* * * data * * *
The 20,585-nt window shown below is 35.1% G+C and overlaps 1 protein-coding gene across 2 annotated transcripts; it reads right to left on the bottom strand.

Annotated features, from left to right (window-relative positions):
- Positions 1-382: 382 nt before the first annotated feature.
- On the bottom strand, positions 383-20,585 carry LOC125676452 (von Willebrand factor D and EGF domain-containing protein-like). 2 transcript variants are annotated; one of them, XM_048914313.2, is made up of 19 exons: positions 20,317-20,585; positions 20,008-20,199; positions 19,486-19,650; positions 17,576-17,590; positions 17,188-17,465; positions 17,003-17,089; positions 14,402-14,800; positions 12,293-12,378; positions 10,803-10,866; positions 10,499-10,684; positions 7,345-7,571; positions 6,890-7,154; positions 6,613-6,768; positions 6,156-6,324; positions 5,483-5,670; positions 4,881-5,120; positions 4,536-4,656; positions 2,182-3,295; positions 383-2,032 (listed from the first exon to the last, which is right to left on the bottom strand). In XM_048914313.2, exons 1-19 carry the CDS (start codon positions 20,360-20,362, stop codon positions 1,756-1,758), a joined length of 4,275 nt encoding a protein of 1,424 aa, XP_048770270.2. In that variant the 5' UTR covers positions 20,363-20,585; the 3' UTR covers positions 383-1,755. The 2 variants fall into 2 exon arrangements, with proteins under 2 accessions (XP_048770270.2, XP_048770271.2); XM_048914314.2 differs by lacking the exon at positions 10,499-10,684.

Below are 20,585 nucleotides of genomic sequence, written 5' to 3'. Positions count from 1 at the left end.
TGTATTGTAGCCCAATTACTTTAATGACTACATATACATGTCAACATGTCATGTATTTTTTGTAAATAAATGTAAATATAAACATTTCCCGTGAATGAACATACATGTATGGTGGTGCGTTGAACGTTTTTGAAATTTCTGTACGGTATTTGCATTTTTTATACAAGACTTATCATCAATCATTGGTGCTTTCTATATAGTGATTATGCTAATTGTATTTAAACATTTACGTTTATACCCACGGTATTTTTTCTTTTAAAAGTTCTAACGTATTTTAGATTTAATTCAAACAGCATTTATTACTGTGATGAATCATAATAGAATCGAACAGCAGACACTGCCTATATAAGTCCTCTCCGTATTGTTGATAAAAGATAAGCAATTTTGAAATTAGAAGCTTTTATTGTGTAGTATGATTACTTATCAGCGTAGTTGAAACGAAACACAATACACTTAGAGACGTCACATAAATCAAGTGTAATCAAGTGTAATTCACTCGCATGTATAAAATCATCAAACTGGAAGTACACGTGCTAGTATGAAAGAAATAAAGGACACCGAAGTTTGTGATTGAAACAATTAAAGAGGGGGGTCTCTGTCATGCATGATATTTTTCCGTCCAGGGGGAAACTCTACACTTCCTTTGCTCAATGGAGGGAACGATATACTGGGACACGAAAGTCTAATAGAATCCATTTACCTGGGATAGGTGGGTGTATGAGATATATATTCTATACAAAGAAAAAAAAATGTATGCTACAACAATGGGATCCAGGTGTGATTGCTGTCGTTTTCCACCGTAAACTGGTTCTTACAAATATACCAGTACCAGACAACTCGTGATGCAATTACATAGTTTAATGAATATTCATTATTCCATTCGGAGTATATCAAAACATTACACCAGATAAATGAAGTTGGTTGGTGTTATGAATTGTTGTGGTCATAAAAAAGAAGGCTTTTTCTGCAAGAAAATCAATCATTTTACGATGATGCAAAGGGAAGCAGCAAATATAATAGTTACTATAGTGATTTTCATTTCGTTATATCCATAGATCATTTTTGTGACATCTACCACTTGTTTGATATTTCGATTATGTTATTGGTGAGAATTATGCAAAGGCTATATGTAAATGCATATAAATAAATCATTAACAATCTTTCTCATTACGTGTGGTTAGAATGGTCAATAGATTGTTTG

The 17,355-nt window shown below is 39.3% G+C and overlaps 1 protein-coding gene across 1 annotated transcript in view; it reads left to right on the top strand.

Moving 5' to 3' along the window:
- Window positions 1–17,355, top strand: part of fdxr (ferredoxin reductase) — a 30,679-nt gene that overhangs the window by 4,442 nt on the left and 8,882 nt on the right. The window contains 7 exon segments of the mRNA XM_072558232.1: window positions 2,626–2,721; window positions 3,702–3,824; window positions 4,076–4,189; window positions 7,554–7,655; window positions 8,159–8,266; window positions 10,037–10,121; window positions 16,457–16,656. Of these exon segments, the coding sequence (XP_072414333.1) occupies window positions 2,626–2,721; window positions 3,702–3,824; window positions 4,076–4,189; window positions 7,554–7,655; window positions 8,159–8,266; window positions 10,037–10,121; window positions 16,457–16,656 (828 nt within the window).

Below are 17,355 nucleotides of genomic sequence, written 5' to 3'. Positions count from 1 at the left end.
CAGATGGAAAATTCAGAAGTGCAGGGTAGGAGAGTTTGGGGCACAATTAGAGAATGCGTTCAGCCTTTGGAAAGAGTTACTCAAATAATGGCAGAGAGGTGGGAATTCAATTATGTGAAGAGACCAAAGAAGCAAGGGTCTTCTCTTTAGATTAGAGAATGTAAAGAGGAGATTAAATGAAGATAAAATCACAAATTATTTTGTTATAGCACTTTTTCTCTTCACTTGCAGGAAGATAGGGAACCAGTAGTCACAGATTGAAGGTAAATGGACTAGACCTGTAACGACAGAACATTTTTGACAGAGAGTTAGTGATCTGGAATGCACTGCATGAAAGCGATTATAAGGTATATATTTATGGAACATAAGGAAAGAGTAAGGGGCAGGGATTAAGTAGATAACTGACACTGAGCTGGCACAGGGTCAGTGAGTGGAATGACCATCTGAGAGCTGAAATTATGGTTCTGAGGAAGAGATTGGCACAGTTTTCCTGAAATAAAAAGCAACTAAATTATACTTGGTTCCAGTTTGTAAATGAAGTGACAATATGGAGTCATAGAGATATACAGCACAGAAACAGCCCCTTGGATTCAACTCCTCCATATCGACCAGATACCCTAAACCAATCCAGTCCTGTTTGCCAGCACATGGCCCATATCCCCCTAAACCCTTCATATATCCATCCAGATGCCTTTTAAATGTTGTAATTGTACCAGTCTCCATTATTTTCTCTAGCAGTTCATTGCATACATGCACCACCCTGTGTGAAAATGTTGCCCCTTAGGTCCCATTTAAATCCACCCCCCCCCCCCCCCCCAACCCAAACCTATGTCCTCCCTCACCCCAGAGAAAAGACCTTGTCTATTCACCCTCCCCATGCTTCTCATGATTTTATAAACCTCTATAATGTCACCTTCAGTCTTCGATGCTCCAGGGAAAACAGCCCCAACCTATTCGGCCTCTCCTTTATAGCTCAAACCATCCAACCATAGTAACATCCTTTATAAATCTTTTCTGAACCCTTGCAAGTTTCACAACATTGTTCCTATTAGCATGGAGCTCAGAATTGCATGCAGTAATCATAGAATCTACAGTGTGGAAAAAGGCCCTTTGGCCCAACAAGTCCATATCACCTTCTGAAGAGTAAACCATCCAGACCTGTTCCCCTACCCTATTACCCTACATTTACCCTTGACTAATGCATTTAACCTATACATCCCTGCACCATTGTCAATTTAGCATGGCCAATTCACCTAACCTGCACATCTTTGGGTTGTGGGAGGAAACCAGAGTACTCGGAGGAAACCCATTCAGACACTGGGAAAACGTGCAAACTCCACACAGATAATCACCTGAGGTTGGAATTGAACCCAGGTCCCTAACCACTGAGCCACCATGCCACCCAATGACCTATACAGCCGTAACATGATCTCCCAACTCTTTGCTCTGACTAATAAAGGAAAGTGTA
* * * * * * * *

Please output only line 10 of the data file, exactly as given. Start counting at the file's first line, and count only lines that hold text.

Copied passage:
Below are 17,355 nucleotides of genomic sequence, written 5' to 3'. Positions count from 1 at the left end.